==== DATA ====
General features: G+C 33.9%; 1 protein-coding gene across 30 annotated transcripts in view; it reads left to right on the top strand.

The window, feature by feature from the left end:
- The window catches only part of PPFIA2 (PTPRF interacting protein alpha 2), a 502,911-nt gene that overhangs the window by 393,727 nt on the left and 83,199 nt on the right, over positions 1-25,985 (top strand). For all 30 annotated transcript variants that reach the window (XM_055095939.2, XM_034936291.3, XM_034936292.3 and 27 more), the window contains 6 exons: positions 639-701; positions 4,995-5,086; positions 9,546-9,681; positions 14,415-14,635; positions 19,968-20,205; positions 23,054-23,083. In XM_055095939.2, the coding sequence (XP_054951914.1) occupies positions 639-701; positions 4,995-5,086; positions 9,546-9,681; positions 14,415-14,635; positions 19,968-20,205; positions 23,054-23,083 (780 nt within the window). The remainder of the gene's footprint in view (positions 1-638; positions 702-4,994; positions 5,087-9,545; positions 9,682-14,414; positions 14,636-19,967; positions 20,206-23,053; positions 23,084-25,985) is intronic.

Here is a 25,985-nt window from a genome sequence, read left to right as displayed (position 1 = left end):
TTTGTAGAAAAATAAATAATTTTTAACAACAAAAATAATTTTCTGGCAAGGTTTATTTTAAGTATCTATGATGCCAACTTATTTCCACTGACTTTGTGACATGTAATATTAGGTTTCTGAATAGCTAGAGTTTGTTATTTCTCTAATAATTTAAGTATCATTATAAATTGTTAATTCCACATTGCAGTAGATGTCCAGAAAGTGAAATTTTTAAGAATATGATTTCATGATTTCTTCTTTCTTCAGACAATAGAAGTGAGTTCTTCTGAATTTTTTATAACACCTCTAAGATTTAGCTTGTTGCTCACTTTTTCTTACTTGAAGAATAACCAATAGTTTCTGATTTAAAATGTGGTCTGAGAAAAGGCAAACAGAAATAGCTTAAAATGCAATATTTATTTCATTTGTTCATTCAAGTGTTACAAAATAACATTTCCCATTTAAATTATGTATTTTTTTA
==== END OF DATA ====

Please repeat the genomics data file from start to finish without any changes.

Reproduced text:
General features: G+C 33.9%; 1 protein-coding gene across 30 annotated transcripts in view; it reads left to right on the top strand.

The window, feature by feature from the left end:
- The window catches only part of PPFIA2 (PTPRF interacting protein alpha 2), a 502,911-nt gene that overhangs the window by 393,727 nt on the left and 83,199 nt on the right, over positions 1-25,985 (top strand). For all 30 annotated transcript variants that reach the window (XM_055095939.2, XM_034936291.3, XM_034936292.3 and 27 more), the window contains 6 exons: positions 639-701; positions 4,995-5,086; positions 9,546-9,681; positions 14,415-14,635; positions 19,968-20,205; positions 23,054-23,083. In XM_055095939.2, the coding sequence (XP_054951914.1) occupies positions 639-701; positions 4,995-5,086; positions 9,546-9,681; positions 14,415-14,635; positions 19,968-20,205; positions 23,054-23,083 (780 nt within the window). The remainder of the gene's footprint in view (positions 1-638; positions 702-4,994; positions 5,087-9,545; positions 9,682-14,414; positions 14,636-19,967; positions 20,206-23,053; positions 23,084-25,985) is intronic.

Here is a 25,985-nt window from a genome sequence, read left to right as displayed (position 1 = left end):
TTTGTAGAAAAATAAATAATTTTTAACAACAAAAATAATTTTCTGGCAAGGTTTATTTTAAGTATCTATGATGCCAACTTATTTCCACTGACTTTGTGACATGTAATATTAGGTTTCTGAATAGCTAGAGTTTGTTATTTCTCTAATAATTTAAGTATCATTATAAATTGTTAATTCCACATTGCAGTAGATGTCCAGAAAGTGAAATTTTTAAGAATATGATTTCATGATTTCTTCTTTCTTCAGACAATAGAAGTGAGTTCTTCTGAATTTTTTATAACACCTCTAAGATTTAGCTTGTTGCTCACTTTTTCTTACTTGAAGAATAACCAATAGTTTCTGATTTAAAATGTGGTCTGAGAAAAGGCAAACAGAAATAGCTTAAAATGCAATATTTATTTCATTTGTTCATTCAAGTGTTACAAAATAACATTTCCCATTTAAATTATGTATTTTTTTA